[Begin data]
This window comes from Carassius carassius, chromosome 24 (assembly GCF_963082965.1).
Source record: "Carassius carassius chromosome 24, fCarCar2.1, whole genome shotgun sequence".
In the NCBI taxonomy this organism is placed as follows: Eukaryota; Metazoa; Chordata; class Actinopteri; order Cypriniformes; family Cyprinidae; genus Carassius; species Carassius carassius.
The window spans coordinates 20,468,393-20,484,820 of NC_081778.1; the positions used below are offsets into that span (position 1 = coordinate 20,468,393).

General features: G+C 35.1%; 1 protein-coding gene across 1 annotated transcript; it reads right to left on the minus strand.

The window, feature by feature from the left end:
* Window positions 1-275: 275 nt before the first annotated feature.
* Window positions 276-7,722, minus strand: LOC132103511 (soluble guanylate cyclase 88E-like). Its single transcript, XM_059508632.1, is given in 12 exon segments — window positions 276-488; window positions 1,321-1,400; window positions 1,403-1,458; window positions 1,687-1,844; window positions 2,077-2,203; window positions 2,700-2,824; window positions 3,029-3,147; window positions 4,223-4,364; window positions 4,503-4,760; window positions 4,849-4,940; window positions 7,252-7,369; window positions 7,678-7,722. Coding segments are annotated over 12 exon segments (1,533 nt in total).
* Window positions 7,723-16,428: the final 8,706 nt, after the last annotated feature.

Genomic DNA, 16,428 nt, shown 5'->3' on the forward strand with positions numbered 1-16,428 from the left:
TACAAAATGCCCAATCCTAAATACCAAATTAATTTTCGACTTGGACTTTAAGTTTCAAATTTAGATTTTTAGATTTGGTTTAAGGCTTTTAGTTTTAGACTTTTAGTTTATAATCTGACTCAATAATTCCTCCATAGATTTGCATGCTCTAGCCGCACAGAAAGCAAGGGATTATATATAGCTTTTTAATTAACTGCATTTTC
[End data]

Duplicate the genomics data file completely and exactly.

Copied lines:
This window comes from Carassius carassius, chromosome 24 (assembly GCF_963082965.1).
Source record: "Carassius carassius chromosome 24, fCarCar2.1, whole genome shotgun sequence".
In the NCBI taxonomy this organism is placed as follows: Eukaryota; Metazoa; Chordata; class Actinopteri; order Cypriniformes; family Cyprinidae; genus Carassius; species Carassius carassius.
The window spans coordinates 20,468,393-20,484,820 of NC_081778.1; the positions used below are offsets into that span (position 1 = coordinate 20,468,393).

General features: G+C 35.1%; 1 protein-coding gene across 1 annotated transcript; it reads right to left on the minus strand.

The window, feature by feature from the left end:
* Window positions 1-275: 275 nt before the first annotated feature.
* Window positions 276-7,722, minus strand: LOC132103511 (soluble guanylate cyclase 88E-like). Its single transcript, XM_059508632.1, is given in 12 exon segments — window positions 276-488; window positions 1,321-1,400; window positions 1,403-1,458; window positions 1,687-1,844; window positions 2,077-2,203; window positions 2,700-2,824; window positions 3,029-3,147; window positions 4,223-4,364; window positions 4,503-4,760; window positions 4,849-4,940; window positions 7,252-7,369; window positions 7,678-7,722. Coding segments are annotated over 12 exon segments (1,533 nt in total).
* Window positions 7,723-16,428: the final 8,706 nt, after the last annotated feature.

Genomic DNA, 16,428 nt, shown 5'->3' on the forward strand with positions numbered 1-16,428 from the left:
TACAAAATGCCCAATCCTAAATACCAAATTAATTTTCGACTTGGACTTTAAGTTTCAAATTTAGATTTTTAGATTTGGTTTAAGGCTTTTAGTTTTAGACTTTTAGTTTATAATCTGACTCAATAATTCCTCCATAGATTTGCATGCTCTAGCCGCACAGAAAGCAAGGGATTATATATAGCTTTTTAATTAACTGCATTTTC